Conservative Jamil Jivani wins Durham by election, will represent North Oshawa and Clarington

By

Published March 4, 2024 at 10:03 pm

Conservative commentator Jamil Jivani is the new Durham riding MP.

The federal Durham riding, which contains most of Clarington, north Oshawa and Scugog, has a voice in parliament for the first time in nearly a year; Conservative Jamil Jivani.

Jivani was born in Toronto and raised in Brampton. He went on to attend Humber College and York University, before earning a doctorate in law from Yale Law School in Connecticut. He attended the Ivy League university alongside Ohio Senator and Hillbilly Elegy author J.D. Vance and has written about the pair’s close friendship.

Shortly after his 2013 graduation from Yale, Jivani founded the Policing Literacy Initiative, an organization he described to the CBC as highlighting progressive voices in policing and community leaders to find common solutions. He has written about his interactions with Toronto Police and argued against the practice of “carding” in editorials for the National Post.

Recently Jivani has penned numerous editorials for the Toronto Sun railing against the Trudeau government and what he views as the rise of “woke” politics. In 2019, he published his first book Why Young Men, an examination of violence perpetrated by young men.

He also hosted a radio talk show, Tonight with Jamil Jivani, for Bell Media starting in September 2020. However, he was fired in September 2022. He alleged this was because he did not fit Black stereotypes and has sued Bell over his firing.

He has also served as an advisor to Ontario Premier Doug Ford and to the Government of Alberta. He is currently the President of the Canada Strong and Free Network  focused on, “best practices and ideas pertaining to limited government, free enterprise, individual responsibility.”

The Canada Strong and Free Network was previously called the Manning Centre, named for Harper mentor Preston Manning, whose Reform Party ideals Jivani has advocated for. In his candidacy announcement, Jivani said “We’re in a pivotal time in Canadian history and we need leaders to step up,” adding that Canadians “need fighters” as MPs.

Background

The previous Durham MP, former Conservative leader Erin O’Toole, announced his resignation from the seat around this time last year.

He gave his final address in June at the end of the spring session and officially vacated in August. The by-election to replace O’Toole was called in January for March 4.

The major parties chose their candidates in the wake of the call;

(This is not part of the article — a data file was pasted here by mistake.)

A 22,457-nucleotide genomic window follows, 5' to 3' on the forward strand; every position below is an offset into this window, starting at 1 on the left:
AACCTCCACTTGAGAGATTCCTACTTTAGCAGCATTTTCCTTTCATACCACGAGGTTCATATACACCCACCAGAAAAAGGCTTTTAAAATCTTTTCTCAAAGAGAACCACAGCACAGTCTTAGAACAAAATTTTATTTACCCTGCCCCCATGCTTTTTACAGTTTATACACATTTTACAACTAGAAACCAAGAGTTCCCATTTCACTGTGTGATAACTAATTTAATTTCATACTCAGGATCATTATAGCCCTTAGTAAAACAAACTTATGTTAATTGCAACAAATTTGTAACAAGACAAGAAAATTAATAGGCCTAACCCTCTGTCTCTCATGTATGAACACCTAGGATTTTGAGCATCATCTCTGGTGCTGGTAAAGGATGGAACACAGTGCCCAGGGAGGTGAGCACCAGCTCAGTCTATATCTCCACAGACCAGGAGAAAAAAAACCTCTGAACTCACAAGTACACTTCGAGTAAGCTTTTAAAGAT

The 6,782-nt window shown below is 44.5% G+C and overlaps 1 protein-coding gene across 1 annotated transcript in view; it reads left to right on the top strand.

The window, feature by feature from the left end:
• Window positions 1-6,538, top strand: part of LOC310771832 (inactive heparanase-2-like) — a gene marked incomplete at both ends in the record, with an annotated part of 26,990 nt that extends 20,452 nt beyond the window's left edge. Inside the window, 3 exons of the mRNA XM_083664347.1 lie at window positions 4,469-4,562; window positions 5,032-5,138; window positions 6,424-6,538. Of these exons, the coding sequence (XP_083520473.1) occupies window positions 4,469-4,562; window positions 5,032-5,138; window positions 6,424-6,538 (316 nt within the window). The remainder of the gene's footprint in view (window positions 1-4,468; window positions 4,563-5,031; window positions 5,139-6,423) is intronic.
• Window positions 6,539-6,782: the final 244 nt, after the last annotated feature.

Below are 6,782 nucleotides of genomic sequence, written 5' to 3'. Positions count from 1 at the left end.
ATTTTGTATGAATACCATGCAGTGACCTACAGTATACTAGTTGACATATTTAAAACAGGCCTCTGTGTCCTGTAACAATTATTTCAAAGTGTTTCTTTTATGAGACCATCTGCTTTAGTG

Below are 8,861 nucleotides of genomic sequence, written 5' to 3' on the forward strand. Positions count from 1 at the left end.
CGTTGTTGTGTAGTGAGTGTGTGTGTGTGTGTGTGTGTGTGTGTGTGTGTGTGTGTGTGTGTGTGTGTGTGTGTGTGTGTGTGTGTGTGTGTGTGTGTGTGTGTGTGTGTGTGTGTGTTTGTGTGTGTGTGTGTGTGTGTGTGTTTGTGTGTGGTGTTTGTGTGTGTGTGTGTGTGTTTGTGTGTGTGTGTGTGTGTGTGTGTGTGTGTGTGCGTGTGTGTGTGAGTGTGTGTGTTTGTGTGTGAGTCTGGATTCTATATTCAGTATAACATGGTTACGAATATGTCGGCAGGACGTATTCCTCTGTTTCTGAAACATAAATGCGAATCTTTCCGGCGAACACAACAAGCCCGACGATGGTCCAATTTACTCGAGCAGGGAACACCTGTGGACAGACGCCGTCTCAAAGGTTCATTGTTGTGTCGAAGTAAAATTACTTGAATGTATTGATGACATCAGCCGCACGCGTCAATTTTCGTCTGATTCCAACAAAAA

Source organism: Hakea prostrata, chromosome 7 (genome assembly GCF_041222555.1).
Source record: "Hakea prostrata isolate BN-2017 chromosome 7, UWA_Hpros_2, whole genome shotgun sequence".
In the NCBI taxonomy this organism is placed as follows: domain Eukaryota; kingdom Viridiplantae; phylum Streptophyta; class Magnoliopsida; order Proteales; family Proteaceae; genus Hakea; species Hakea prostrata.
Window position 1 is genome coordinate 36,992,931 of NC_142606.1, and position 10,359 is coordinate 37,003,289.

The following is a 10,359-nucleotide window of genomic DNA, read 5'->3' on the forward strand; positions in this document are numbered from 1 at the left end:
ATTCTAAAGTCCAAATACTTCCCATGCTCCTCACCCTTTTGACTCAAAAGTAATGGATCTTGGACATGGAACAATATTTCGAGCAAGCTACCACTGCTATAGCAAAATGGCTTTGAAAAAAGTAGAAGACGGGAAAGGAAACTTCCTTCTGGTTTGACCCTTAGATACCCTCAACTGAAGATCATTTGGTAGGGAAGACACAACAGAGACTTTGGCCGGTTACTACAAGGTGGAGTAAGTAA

• Conservatives chose Jivani, who won with a sweeping 54.4* per cent vote share
  • The Greens picked Courtice school board trustee Kevin McKenzie (2.2 per cent)
  • Liberals tapped Scugog town councillor Robert Rock (second place at 23.4 per cent)
  • the NDP selected Pickering electrician and education co-ordinator Chris Borgia (11.4 per cent), and
  • the People’s Party ran Port Perry author Patricia Conlin (4.7 per cent.)

*Percentages as of 10 p.m.

The seat has long been a conservative stronghold. O’Toole was first elected to the riding in 2012, replacing Conservative MP Bev Oda. She had held the seat since 2004 having replaced Liberal Alex Shepherd.

However, Shepherd’s election in 1993 was unusual. He followed Progressive Conservative MPs Ross Stevenson and Allan Lawrence. The pair had held the seat since Lawrence’s election in 1972.

Prime Minister Stephen Harper tapped O’Toole, a veteran, to lead the Ministry of Veterans Affairs in 2015. Following the Conservative electoral loss to Justin Trudeau’s Liberals that fall, O’Toole ran to replace Harper as leader but lost to Regina MP Andrew Scheer.

Scheer’s term as leader proved short-lived when he too stepped down following another electoral loss to the Liberals in 2019. O’Toole again ran to head the party besting his former Harper Cabinet colleague Adam McKay.

However, O’Toole was soon ousted following yet another election loss in 2021. The party held a non-confidence vote regarding his leadership last February finding 60 per cent of part MPs had lost confidence in O’Toole’s leadership.After O’Toole’s ouster, current leader Pierre Poilievre won the leadership in a landslide the following September.

indurham's Editorial Standards and Policies advertising